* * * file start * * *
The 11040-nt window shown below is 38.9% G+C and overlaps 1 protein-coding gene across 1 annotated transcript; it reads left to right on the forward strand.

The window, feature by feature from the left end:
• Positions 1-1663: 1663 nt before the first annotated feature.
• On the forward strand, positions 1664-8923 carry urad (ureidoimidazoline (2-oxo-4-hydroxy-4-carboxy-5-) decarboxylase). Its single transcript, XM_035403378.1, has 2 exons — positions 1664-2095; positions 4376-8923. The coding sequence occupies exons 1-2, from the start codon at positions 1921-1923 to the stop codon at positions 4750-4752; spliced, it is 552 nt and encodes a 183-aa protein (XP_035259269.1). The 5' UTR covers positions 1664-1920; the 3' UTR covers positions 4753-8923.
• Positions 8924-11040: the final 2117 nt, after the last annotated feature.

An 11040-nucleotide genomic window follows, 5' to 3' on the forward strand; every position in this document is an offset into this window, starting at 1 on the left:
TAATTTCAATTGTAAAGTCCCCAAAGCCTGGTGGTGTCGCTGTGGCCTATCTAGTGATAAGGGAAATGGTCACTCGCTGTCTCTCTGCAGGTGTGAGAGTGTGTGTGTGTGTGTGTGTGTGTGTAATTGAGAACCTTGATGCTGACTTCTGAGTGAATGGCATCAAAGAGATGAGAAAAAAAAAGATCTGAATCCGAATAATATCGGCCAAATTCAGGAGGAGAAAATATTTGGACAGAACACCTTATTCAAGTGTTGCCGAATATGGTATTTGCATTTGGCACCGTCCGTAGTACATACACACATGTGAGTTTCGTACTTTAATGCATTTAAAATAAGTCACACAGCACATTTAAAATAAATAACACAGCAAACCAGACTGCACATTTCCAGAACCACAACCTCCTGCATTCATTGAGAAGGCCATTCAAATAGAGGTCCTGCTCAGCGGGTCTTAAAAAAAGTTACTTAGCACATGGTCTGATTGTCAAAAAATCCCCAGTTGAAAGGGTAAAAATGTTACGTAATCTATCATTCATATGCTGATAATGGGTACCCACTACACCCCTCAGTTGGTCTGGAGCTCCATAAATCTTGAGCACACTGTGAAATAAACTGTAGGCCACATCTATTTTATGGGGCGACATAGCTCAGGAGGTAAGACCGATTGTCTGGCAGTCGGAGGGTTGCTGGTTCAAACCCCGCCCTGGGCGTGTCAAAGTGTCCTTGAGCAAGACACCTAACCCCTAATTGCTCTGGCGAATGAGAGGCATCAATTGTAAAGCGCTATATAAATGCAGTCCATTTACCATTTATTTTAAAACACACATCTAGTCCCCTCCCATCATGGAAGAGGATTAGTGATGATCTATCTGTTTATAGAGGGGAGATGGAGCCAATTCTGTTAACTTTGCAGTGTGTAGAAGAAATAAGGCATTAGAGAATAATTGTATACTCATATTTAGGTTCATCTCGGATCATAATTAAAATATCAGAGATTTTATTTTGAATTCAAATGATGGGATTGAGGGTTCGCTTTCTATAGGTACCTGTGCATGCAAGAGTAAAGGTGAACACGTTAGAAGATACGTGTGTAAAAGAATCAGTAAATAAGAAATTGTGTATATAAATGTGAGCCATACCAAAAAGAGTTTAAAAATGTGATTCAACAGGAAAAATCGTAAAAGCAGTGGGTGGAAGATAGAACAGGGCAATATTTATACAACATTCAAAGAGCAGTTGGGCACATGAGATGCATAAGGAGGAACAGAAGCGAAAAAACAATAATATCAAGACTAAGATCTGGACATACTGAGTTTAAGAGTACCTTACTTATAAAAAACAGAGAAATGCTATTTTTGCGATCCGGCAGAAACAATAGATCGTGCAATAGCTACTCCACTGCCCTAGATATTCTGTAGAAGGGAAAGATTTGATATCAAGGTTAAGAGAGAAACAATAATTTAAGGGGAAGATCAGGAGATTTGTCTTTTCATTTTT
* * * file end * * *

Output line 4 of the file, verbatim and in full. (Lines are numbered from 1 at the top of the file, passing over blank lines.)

• On the forward strand, positions 1664-8923 carry urad (ureidoimidazoline (2-oxo-4-hydroxy-4-carboxy-5-) decarboxylase). Its single transcript, XM_035403378.1, has 2 exons — positions 1664-2095; positions 4376-8923. The coding sequence occupies exons 1-2, from the start codon at positions 1921-1923 to the stop codon at positions 4750-4752; spliced, it is 552 nt and encodes a 183-aa protein (XP_035259269.1). The 5' UTR covers positions 1664-1920; the 3' UTR covers positions 4753-8923.